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Anti-Hu-associated brainstem encephalitis
  1. Albert Saiz
  1. Hospital Clinic, Spain
    1. Jordi Bruna
    1. CSU Bellvitge, Spain
      1. Pavel Stourac
      1. Masaryk University, Brno, Czech Republic
        1. Maria Claudia Vigliani
        1. Department of Neuroscienze, Torino, Italy
          1. Bruno Giometto
          1. “Ca’ Foncello” Hospital, Treviso, Italy
            1. Wolfgang Grisold
            1. Ludwig Boltzmann Institute, Austria
              1. Jerome Honnorat
              1. INSERM, U842, Lyon, France
                1. Dimitri Psimaras
                1. Hôpital de la Salpêtrière, Unité Inserm 495, Paris, France
                  1. Raymond Voltz
                  1. U. of Cologne, Germany
                    1. Francesc Graus (fgraus{at}
                    1. Hospital Clinic, Spain


                      Objective: We review a series of patients with anti-Hu-associated brainstem encephalitis to better define the clinical presentation and to improve its recognition.

                      Methods: We collected data from 14 patients diagnosed by members of the Paraneoplastic Neurological Syndromes Euronetwork, and eight patients from the literature who presented with isolated brainstem encephalitis and had anti-Hu antibodies.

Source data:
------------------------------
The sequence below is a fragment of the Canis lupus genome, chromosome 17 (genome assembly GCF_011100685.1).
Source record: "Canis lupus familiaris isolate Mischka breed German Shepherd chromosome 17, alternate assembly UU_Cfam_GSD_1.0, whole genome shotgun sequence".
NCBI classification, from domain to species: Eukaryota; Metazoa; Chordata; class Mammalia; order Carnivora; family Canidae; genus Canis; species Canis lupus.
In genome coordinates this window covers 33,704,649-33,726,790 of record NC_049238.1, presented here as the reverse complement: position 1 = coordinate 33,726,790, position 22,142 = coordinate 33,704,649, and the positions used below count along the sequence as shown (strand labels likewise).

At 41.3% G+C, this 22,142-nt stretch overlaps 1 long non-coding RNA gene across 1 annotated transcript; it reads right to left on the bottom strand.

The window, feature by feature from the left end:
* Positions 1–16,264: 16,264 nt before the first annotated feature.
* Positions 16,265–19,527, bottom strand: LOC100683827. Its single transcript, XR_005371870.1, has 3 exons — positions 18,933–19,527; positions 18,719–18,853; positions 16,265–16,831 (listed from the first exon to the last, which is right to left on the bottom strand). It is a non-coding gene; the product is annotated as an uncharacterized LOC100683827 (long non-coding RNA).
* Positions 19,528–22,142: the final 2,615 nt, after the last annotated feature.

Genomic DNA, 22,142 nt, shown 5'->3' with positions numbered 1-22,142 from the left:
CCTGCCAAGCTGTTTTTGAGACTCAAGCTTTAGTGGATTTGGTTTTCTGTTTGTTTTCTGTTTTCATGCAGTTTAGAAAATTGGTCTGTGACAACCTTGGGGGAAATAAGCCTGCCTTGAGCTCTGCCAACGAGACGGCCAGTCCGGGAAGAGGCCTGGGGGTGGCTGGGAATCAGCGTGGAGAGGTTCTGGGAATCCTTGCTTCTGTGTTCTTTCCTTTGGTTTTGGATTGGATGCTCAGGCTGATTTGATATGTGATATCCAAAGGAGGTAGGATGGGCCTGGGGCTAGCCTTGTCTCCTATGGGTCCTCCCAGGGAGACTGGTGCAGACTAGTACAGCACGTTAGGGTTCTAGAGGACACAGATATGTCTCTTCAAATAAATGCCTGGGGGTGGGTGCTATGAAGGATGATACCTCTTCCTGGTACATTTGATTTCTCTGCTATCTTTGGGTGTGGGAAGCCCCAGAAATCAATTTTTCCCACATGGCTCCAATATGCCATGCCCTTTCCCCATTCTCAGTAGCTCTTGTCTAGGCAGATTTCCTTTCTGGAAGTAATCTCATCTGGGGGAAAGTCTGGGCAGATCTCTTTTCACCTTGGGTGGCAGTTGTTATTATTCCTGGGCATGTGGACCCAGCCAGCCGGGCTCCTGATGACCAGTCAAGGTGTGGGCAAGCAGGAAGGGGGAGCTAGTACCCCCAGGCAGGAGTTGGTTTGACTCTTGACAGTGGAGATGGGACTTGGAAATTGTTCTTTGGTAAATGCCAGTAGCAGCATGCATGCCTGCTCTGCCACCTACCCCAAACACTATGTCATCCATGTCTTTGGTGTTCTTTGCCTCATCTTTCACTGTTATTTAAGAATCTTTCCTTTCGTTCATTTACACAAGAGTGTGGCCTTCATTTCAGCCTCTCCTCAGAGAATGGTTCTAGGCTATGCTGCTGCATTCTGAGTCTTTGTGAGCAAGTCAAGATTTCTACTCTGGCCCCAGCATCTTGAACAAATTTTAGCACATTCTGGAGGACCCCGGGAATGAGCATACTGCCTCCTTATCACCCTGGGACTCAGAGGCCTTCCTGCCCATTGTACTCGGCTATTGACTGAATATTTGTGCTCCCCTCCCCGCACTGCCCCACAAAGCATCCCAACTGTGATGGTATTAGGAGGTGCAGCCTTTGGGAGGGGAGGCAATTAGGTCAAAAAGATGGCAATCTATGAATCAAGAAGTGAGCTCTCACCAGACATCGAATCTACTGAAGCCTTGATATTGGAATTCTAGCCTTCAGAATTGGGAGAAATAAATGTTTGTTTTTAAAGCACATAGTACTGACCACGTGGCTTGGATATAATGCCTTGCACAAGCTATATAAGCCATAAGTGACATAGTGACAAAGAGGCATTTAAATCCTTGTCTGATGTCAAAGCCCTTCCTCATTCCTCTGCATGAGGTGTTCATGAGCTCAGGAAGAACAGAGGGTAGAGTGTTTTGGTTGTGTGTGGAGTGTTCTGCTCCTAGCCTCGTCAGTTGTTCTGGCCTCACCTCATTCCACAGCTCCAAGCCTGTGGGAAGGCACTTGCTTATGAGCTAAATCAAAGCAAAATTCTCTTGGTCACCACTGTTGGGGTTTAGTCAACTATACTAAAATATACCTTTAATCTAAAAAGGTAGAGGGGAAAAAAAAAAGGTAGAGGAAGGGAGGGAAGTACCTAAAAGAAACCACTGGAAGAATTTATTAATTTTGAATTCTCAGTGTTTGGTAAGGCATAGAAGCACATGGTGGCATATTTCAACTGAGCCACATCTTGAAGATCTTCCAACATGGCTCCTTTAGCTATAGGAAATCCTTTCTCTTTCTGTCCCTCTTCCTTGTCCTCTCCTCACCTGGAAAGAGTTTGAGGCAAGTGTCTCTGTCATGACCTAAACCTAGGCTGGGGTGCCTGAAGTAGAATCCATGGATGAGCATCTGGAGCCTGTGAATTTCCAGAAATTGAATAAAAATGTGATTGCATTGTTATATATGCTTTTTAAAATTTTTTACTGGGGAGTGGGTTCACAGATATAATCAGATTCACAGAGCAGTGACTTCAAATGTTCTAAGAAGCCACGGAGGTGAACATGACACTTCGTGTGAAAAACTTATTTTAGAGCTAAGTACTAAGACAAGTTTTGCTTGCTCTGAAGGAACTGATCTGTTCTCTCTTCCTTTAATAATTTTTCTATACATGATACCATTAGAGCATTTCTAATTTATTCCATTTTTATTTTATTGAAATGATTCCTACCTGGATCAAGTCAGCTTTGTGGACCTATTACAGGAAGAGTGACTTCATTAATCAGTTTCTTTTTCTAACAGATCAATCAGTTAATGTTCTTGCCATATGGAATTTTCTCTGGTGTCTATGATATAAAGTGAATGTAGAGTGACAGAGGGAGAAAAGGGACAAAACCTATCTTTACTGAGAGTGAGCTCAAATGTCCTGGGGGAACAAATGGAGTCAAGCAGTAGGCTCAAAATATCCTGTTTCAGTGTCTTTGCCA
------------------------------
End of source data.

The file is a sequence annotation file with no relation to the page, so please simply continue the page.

Results: The median age of the 22 patients was 64 years (range 42-83) and 50% were men. All patients developed a subacute neurological syndrome, in days or weeks. Brain MRI was always normal. Mild CSF pleocytosis was reported in only two patients. The following syndromes were identified on admission: A medullary syndrome was seen in 11 (50%) patients. Seven of them presented with dysphagia, dysarthria and central hypoventilation. The other four in addition of bulbar symptoms, without central hypoventilation, presented pontine manifestations. Six (27%) patients developed a pontine syndrome with paresis of the VI or VII cranial nerves, nystagmus, usually vertical, and gait ataxia. There was a rapid downward progression to the medulla in all patients. Five (23%) patients presented a ponto-mesencephalic syndrome with uni or bilateral palsy of the III and VI cranial nerves and gait ataxia, but rapidly progressed to complete gaze paresis and medullary dysfunction.

                      Conclusions: The study confirms the predominant medullary involvement but also shows that half of the patients present with clinical features that indicate an upper, mainly pontine, dysfunction before downward progression.

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